Tuesday, 21 November 2017

Rotary Club of Henley Bridge

Rotary Club of Henley Bridge

FOR many years students from all over the world have been welcomed into the local Rotary district, District 1090. Known in Rotary parlance as ambassadorial scholars, there were 17 this year and one of them, Ginger Cline, sponsored by Rotary clubs in Connecticut, spoke at a meeting of the Rotary Club of Henley Bridge about the refugee situation between Cuba and America.

She is currently studying for a masters’ degree in refugee and forced migration studies at Oxford.

Helped by pictures and slides, Ms Cline gave Rotarians and guests some background to US/Cuba relations, starting in the Fifties when Cubans were viewed as political refugees fleeing from communism and were therefore given special status.

This enabled them to settle quickly in the US with substantial financial help from the Government. Later on the Wet Foot, Dry Foot policy expedited resident status for those who managed to land on US shores. It is said that this open door policy drained Cuba of its elite.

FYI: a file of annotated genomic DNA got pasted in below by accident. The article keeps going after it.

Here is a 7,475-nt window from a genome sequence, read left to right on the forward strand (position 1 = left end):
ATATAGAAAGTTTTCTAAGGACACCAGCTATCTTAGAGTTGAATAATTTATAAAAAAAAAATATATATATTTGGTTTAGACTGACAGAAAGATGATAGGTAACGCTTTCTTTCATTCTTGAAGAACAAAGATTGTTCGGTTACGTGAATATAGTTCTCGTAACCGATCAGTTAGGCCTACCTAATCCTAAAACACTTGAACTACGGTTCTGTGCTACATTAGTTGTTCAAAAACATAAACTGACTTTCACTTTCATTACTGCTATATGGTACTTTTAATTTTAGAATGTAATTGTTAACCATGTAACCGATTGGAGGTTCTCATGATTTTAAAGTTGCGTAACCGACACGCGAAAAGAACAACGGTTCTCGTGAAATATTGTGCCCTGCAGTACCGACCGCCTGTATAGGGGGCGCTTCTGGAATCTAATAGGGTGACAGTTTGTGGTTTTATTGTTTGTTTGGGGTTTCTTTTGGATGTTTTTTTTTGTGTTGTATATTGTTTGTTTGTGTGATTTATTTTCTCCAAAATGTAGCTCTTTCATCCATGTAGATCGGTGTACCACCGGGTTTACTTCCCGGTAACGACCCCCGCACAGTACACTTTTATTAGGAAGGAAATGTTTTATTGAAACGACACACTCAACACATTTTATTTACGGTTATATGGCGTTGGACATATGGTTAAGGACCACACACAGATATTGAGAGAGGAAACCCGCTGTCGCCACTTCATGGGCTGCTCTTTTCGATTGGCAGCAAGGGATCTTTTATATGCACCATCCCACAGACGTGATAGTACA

Ms Cline also touched on the 2014 deal made between Raul Castro and President Obama to normalise relations between the two countries and the fact that President Trump is likely to revoke that agreement.

Rotary’s ambassadorial scholars are enabled to study in countries other than their own and in return are expected to attend Rotary clubs in the host country to speak about their study subjects and their lives.

This club sponsored a Henley student to study in the US about nine years ago.

Joy Arnott, president of District 1090 and member of this club, reminded members that Rotary clubs always welcome applications from graduates to apply for such scholarships.

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